- Debbie Chachra on how Twitter's design has served to empower marginalized voices but also give rise to terrible patterns of chronic harassment.
- A brief look back at the now-departed AOL Instant Messenger, and the ways in which it prefigured later, greater, social network mechanisms.
- Snap Inc, perhaps the social media company that has been most aware of how visual culture and media technologies merged with our modes of communication, is developing a new feature that aims to continue those trends while performing an end run around Google's text (and voice) search business. They're calling the new feature Context Cards, an image/video first sort of search that surfaces information based on, well, context. This effort, along with Snap Spectacles and Snap Maps, is very much about connecting cameras to the world in more of a moment-to-moment sense, rather than the capture, share, and wait for the likes to roll in style of Facebook and Instagram (notorious themselves for quickly cloning many of Snap's visual innovations). More and more Facebook feels like a shoebox of nostalgia, a somewhat insular cul-de-sac of things you already know about people you already know. Snap is attempting to, if not always succeeding, build a social network that is more exploratory and amorphous. The business model may not be as clear as it is with Facebook and Google, but they have shown serious commitment to a deep strategy that is playing out over years, a lifetime by software startup standards.
Humanity Intersecting Technology:
- New research that suggests the development of online dating is fairly dramatically changing how we find love and who we find it with. As writer Alexis Avedisian has wryly put it: "we met through an algorithm."
- As income inequality grows larger and seemingly more intractable in the U.S., private market "solutions" spring up to (profitably) deal with the realities on the ground. From Reagonomics era to the post-NAFTA years of atrophying labor power, the de facto provider for working-poor consumer enablement was Wal-Mart, the behemoth everything store. But times have changed and the overhead costs of maintaining massive brick-and-mortar business doesn't work as well in the less populous pockets of rural America. Instead, a smaller, scrappier retailer has been on a growth spurt around the country. Dollar General, with more U.S. stores than Starbucks, has taken up the mantle of chief discounted goods purveryor, with fewer offerings but shorter distances between the struggling worker and the stocked shelf. The article details a value-proposition that is societally pessimistic: that for the foreseeable future there will be a large contingent of half-desperate shoppers struggling to make it between paychecks, looking to stretch a dollar to its breaking point.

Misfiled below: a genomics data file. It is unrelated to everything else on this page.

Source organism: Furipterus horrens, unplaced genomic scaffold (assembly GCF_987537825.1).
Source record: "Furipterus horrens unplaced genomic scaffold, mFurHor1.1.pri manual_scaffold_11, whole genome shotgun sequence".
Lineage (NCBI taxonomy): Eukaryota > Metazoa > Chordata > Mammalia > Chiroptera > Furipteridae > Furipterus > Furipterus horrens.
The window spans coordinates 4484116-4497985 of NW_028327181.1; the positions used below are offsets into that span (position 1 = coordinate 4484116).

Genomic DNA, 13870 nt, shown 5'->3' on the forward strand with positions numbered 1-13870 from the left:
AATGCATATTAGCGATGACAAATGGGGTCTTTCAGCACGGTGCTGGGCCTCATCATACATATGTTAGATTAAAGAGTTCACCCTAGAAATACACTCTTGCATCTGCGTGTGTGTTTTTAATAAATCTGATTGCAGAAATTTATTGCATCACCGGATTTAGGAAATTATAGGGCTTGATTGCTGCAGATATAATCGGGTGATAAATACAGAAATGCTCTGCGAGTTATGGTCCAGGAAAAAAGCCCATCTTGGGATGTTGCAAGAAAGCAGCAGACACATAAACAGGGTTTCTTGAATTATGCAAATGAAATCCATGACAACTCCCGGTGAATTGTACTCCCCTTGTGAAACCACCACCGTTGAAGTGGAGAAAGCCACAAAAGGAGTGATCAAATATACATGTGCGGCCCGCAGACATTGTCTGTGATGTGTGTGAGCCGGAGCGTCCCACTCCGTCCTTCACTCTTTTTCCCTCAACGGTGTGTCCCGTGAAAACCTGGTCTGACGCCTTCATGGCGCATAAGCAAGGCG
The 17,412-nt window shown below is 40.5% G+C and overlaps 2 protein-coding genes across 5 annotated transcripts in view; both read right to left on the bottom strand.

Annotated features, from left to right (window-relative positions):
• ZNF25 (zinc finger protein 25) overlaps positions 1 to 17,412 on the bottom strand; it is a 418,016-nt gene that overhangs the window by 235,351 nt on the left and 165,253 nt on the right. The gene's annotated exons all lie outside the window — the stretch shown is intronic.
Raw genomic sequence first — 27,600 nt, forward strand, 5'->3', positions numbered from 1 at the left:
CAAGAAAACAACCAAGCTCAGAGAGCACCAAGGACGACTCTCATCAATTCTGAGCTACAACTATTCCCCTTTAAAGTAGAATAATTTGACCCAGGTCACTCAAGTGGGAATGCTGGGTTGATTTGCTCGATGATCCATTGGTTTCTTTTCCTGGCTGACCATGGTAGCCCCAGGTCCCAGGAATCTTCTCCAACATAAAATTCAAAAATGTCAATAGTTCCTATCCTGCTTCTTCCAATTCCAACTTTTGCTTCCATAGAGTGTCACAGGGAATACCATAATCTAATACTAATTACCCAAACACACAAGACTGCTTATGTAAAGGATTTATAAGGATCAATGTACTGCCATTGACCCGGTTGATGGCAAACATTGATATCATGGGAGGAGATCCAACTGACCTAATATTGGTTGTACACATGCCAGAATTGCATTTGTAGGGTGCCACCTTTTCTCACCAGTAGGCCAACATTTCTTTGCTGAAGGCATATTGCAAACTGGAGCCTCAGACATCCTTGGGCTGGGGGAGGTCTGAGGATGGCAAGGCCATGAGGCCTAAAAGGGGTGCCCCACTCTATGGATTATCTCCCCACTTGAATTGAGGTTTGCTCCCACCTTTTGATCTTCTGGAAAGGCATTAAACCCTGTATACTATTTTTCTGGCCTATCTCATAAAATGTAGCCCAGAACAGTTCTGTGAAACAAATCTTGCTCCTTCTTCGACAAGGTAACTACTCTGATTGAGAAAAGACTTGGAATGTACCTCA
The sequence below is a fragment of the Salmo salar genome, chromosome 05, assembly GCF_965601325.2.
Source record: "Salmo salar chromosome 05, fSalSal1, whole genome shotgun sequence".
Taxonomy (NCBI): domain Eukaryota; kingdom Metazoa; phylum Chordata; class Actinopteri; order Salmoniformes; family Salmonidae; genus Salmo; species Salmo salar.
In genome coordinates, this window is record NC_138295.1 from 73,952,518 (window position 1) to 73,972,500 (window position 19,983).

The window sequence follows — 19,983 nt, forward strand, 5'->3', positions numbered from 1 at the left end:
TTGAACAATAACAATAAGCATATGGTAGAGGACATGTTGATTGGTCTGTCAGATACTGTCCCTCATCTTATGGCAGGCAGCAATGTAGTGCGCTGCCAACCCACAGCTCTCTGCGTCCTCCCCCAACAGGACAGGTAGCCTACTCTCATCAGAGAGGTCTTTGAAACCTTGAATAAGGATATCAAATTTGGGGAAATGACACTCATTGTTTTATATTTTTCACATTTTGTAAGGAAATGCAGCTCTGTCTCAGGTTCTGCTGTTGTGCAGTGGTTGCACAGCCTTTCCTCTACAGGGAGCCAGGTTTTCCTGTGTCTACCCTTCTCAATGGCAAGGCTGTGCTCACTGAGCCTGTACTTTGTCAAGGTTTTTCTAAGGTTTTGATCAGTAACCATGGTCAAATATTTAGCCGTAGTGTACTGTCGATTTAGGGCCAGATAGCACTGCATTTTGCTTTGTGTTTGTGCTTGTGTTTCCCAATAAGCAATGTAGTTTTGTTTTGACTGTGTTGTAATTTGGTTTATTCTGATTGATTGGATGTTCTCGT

- Almost a decade later, the global economy is still dealing with ripples of the 2008 economic crisis, born of many hubris-filled moments, with the largest and most egregious ones focused on housing. Today, how best to deal with space, place, and the difficulty of putting down roots in a tumultuous labor market is still very much an open question. Pacific Standard has an interesting bit of reporting around the growing trend of "Workampers" or workforces that self-deploy to active areas in fleets of RVs. Amazon has a program called CamperForce to specifically engage with (or take advantage of) this great unmooring of labor from place. While migrant or itinerant labor forces are not unique to the 21st century, this particular incarnation is different, in scope and in context.
- On how some 'lifestyle minimalists' have turned their less-stuff philosophy into a near self-help system, appealing to anxious careerists left unfulfilled by keeping up with the Joneses and aspirational consumers beaten down by mountains of credit card debt and clutter. In hyper-consumer societies, where the goods you keep are as much to construct and reconstruct one's identity for yourself and others, any rejection of stuff can feel radical. What's interesting about the consumer-economy flavor of minimalism is that it often still requires the consumption steps: it is a anti-materialistic practice based in gorging and purging, rather than avoiding it in the first place, a born-again approach to living with less. If socially, personally, or environmentally we are to reap the benefits of curtailing rampant consumption, it must be more proactive and complete rather than reactive.